As you may be discovering, being an author is a full-time job these days. What do you enjoy most about the process? And the least?
I’m only just coming around to realizing that I am, in fact, an author, and I also have a couple of actual full-time jobs that keep me pretty solidly occupied, so I’m expanding my days a little. But as someone once said to me, if you want to get something done, ask a busy person. I’m enjoying all of it, but especially meeting and working with so many great people along the way.
Describe how you felt when you first held a copy of your novel in your hands.
Like it was the end of the beginning. I’ve produced countless books for other people over the years, so I’m used to seeing my imagination made real, but it was pretty surreal to see EO-N in physical form.
How does your family support your writing? Were they surprised when you told them you were writing a book? (Or did you keep it a secret until it was finished)?
I never intended to show my early hack job to anyone, but I thought maybe my wife should know what I was doing on the train to and from the office. To say she was surprised when I told her I thought I might have written a novel would be a huge understatement. “What else don’t I know?!” Of course, she read it and told me she thought there was something there, but she suggested I share it with some people who would tell me it sucked if it sucked: my siblings. Turns out they thought it most definitely didn’t suck, and from there it took on a life of its own.
What do you like to do outside of writing? What are some of your other passions?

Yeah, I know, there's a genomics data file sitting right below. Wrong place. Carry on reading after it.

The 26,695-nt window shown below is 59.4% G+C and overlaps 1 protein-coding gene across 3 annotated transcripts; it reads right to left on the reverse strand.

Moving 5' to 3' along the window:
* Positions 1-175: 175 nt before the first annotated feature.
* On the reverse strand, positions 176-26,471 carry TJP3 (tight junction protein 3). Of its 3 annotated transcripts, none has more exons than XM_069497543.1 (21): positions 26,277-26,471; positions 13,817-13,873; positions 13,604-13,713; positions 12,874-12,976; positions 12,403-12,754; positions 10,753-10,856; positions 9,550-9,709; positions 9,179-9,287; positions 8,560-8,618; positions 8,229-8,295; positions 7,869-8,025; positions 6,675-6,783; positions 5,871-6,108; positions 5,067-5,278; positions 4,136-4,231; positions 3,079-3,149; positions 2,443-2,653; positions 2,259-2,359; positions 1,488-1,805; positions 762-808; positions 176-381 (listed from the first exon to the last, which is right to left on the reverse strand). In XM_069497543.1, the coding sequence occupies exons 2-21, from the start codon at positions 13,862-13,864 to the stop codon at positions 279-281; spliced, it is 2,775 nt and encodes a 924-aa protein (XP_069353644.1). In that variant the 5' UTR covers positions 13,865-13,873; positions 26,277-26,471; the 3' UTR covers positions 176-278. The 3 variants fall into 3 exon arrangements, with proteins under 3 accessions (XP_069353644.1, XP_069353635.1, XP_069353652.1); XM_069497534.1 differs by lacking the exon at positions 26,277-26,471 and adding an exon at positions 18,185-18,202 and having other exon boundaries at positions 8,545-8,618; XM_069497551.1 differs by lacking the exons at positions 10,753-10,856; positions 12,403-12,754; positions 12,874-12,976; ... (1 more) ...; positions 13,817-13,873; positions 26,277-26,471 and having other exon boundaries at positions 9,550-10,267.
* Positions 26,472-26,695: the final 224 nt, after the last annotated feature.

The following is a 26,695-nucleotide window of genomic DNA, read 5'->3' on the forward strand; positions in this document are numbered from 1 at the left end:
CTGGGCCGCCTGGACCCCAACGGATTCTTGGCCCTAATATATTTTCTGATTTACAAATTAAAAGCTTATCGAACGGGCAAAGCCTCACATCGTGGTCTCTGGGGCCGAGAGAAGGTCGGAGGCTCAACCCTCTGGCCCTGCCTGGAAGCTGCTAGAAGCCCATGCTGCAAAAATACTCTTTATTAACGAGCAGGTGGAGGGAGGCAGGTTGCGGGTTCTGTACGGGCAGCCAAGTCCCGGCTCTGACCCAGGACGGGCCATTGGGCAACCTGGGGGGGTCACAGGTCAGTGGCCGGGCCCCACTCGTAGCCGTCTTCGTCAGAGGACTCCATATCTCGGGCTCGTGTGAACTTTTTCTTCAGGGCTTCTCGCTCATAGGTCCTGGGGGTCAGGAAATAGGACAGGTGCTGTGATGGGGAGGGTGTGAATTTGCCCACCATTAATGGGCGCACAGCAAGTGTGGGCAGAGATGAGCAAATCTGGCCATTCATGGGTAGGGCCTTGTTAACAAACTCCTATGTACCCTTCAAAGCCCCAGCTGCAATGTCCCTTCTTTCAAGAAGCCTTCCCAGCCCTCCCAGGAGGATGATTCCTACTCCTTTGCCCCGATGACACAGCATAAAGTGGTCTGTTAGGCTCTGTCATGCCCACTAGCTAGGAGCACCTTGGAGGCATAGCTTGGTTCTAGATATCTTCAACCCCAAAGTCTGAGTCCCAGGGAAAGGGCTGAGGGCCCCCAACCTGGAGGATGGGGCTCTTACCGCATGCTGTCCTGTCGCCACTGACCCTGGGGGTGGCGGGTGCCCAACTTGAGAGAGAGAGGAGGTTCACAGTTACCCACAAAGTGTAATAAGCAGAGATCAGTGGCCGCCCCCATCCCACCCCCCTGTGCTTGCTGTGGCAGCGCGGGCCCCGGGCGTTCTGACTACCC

I still love the design world, and I’m involved in a software system designed for youth sports coaches (I grew up playing everything from soccer and rugby to lacrosse and hockey, and played football into my 20s before spending a few years as a high school football coach).
Now that my kids are young adults, my number one thing is hanging out with my wife, and we ski and hike and travel (pre-Covid, anyway) as much as we can.
What is the best piece of advice you’ve ever received, as a writer or regarding life in general?
A fantastic designer named Michael Cronan once told me to be sure I gave my clients what I thought they needed, not what I thought they wanted. That’s never left me. And my father once advised me to be sure I fully understood that there are two things in life you can never undo: creating someone and ending someone. Weirdly, those two pieces of advice played into writing a piece of fiction, too.
So, what’s next? Are there more novels in your future?
Ha! Actually, I’m partway through the first cut at another one. Mostly because it’s still an escape. Will it suck? I’ll have to ask my siblings! And you!
What advice can you give to aspiring authors?
Write for fun. Write for yourself. Because there are people out there who will get it. The trick is to find them, or to have them somehow find you.
Dave, thank you so much for joining us today at Reader Views and sharing a bit about yourself and your work!